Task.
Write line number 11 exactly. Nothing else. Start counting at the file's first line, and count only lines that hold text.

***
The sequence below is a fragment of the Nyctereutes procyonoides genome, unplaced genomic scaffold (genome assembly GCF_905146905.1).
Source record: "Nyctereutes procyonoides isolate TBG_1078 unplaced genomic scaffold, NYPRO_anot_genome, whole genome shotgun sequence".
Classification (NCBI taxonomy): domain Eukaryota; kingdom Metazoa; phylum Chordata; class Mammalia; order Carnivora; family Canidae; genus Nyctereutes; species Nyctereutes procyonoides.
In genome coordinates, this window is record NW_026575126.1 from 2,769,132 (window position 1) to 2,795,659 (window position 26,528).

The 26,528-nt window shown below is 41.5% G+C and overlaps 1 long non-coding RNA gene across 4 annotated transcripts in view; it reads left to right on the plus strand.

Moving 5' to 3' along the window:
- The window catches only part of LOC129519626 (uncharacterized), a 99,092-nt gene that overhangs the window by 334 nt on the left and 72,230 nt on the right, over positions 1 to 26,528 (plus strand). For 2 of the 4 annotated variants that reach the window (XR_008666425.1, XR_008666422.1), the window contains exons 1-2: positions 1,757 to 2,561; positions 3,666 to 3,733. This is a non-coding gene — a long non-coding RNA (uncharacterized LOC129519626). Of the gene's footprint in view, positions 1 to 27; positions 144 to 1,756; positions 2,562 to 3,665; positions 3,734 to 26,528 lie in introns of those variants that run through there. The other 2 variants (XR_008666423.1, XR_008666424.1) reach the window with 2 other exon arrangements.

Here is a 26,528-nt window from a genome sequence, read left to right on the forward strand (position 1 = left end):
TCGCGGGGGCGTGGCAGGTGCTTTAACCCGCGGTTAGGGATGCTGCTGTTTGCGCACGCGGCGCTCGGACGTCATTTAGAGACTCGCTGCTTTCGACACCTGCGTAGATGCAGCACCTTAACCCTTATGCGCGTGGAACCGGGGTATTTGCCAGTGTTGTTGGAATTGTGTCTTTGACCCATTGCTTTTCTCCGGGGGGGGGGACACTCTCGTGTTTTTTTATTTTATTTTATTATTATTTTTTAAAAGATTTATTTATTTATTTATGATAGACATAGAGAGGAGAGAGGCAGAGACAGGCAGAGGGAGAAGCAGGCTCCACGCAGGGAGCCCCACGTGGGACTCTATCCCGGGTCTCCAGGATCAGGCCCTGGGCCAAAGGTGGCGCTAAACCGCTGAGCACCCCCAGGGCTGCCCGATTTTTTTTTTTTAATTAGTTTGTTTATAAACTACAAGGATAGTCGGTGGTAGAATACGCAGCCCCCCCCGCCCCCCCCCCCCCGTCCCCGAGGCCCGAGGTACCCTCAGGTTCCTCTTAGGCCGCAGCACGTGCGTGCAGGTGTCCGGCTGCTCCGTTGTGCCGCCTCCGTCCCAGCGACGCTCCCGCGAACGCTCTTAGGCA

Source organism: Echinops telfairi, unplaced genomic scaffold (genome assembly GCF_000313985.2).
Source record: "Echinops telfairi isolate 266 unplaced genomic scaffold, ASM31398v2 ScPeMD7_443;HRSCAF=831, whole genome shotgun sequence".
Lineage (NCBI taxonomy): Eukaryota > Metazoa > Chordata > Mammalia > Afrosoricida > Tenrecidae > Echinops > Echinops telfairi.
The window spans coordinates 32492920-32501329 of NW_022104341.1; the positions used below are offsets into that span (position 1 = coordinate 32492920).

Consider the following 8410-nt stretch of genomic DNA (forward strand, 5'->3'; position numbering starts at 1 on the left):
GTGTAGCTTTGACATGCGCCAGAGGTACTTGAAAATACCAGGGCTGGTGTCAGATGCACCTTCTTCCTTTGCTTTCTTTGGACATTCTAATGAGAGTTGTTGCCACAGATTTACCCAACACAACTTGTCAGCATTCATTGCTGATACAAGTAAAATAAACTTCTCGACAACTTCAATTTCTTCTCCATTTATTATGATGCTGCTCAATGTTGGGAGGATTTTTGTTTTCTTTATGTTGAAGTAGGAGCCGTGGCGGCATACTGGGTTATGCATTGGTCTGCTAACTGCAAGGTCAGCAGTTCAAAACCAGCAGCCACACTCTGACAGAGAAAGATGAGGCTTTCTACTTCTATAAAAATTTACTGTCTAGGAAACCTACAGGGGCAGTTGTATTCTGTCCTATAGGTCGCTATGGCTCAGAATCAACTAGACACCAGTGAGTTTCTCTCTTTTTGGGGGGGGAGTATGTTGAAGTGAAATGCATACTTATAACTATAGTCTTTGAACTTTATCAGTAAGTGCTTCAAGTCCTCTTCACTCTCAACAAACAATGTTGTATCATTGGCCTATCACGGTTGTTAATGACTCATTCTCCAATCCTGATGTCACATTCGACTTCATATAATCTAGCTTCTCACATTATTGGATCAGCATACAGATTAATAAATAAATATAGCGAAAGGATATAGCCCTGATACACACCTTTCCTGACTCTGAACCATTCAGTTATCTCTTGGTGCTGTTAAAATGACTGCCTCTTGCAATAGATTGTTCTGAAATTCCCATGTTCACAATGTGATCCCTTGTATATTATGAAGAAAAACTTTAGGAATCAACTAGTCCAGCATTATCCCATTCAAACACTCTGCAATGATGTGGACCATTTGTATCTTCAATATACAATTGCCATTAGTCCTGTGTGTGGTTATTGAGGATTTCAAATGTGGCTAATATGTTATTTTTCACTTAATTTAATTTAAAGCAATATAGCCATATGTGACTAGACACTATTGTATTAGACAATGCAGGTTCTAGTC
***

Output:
Source record: "Echinops telfairi isolate 266 unplaced genomic scaffold, ASM31398v2 ScPeMD7_443;HRSCAF=831, whole genome shotgun sequence".